In a recent decision, the Ontario Superior Court of Justice awarded a plaintiff 14 months of reasonable notice pay despite the employee only having worked for the company for less than 3 years.
As of 2009, the plaintiff, Bruce Rodgers, was the president of a transportation company where he had been working 11 years. In September of 2009, Rodgers was recruited by the defendant company, CEVA Freight Canada (CEVA), to become Country Manager for its Canadian Operations. CEVA’s recruitment and interview process included 7 interviews, two flights to Houston and an interview with the Chief Executive Officer. Rodgers initially turned the job down but CEVA upped the salary offer and included a signing bonus of $40,000 in its second attempt to lure him away from his current position. The offer also included a number of additional perks, as well as an Equity Plan that Rodgers was required to partake in to demonstrate his long-term commitment to CEVA. Rodgers accepted the offer and borrowed $102,000 to make the necessary investment.
Slightly less than three years into his role with CEVA, Rodgers was terminated without cause. At the time of termination, CEVA paid Rodgers two weeks’ salary in lieu of notice, minimal severance pay and outstanding vacation pay. The termination provision in the employment letter read:
“[y]our employment may also be terminated by our providing you notice, pay in lieu of notice, or a combination of both, at our option, based on your length of service and applicable legal requirements.”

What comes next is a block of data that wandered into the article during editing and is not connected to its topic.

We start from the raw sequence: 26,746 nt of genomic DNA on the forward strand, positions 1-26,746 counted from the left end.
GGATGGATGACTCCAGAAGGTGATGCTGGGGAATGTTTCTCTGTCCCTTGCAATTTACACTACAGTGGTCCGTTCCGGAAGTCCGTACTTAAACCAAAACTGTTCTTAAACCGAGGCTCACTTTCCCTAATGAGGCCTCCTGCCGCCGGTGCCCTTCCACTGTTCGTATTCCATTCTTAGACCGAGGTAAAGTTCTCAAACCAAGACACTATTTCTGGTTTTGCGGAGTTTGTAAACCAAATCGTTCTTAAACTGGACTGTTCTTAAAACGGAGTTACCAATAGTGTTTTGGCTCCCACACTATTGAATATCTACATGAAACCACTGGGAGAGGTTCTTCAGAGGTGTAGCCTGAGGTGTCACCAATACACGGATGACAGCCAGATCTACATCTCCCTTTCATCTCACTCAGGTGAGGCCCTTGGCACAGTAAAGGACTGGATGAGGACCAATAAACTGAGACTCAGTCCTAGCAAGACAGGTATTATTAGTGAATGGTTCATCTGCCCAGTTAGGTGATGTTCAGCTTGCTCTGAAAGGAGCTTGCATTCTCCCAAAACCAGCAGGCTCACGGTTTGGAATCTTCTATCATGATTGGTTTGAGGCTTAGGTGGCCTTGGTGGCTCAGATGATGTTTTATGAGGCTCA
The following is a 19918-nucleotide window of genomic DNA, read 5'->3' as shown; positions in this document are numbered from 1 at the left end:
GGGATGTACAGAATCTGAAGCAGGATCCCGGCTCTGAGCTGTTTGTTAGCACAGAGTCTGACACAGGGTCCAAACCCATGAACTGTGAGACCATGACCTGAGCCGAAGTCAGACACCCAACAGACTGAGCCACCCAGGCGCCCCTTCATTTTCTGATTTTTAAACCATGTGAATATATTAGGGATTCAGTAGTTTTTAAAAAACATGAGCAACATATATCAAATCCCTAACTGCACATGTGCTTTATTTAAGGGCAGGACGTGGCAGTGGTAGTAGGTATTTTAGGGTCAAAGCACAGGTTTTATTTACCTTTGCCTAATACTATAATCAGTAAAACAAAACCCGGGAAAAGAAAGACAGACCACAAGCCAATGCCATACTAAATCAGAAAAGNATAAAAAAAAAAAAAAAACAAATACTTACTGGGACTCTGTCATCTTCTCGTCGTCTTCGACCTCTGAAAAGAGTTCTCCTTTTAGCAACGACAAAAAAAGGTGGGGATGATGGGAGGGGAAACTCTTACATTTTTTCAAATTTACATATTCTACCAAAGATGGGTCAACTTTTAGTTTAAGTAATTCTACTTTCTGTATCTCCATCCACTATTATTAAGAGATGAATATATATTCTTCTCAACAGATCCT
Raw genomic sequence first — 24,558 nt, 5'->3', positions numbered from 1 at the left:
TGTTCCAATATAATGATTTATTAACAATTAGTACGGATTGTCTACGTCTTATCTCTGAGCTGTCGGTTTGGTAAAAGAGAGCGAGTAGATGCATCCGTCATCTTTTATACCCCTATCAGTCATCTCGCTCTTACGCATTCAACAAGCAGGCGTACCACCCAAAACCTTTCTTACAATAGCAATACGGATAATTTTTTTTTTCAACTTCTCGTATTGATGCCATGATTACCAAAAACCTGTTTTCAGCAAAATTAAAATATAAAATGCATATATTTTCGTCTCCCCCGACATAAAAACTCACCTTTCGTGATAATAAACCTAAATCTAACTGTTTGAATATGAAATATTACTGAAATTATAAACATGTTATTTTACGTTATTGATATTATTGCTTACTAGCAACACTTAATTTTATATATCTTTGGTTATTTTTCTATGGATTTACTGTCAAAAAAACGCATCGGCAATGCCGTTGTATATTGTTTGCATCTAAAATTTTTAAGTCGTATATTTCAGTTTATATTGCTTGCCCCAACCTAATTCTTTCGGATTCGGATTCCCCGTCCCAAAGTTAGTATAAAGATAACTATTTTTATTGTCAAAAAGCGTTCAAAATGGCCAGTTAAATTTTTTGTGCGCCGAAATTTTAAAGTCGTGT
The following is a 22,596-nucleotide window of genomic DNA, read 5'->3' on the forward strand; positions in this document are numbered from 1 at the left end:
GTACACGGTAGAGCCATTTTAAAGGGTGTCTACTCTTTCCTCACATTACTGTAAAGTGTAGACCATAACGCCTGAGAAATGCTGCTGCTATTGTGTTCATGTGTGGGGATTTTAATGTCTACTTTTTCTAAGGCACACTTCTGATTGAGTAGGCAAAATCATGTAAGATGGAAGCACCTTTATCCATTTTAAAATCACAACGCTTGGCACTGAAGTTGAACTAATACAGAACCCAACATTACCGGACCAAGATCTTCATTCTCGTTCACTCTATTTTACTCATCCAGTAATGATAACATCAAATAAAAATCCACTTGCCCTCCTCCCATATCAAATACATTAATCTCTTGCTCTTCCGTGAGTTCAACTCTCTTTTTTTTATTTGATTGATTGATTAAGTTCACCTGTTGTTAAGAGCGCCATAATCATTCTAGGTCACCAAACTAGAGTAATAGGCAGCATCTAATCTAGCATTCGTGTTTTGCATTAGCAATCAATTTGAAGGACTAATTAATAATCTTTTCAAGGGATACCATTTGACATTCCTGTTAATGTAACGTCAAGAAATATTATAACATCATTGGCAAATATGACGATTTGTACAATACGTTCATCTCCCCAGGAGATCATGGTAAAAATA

CEVA argued that Rodgers should be entitled to damages arising from the termination of his employment, but such damages should be tempered by the “length of service” as emphasized in the employment agreement.
The Court disagreed with CEVA’s position and concluded that the appropriate notice period was 14 months and awarded Rodgers $345,985, inclusive of his pay received by way of mitigation.
The Court reasoned that while length of service is a consideration in determining an employee’s reasonable notice period, it should not be given disproportionate weight. In particular, the Court focussed on CEVA’s inducement and recruitment of Rodgers away from an otherwise secure position. Another factor the Court considered was CEVA’s Equity Plan Rodgers needed to partake in. The Court held that the required investment implicitly suggested that Rodgers was about to join CEVA for the long haul. Other factors that contributed to a longer notice period included his age, position in the company, ability to find a similar position and CEVA’s lack of assistance to Rodgers as he pursued other opportunities after termination.
This case serves as a stark reminder to employers to recruit with caution. Where job security is not explicitly promised, certain acts leading up to the employee’s hiring may be construed as implicit promises of job security. Moreover, inducing an attractive candidate to jump ship will factor into the Court’s analysis of an appropriate reasonable notice period. Employing head-hunters (who are invariably found to be agents of the employer) to recruit and lure a candidate may lead to a court construing their efforts as an inducement, thus increasing the reasonable notice period upon termination. The prudent approach for employers is to properly draft termination provisions with a clear and enforceable entitlement for a dismissal, without cause. An additional protection for the employer could include language that the employee knows the risks of leaving his or her current employment, and did so on his or her own volition.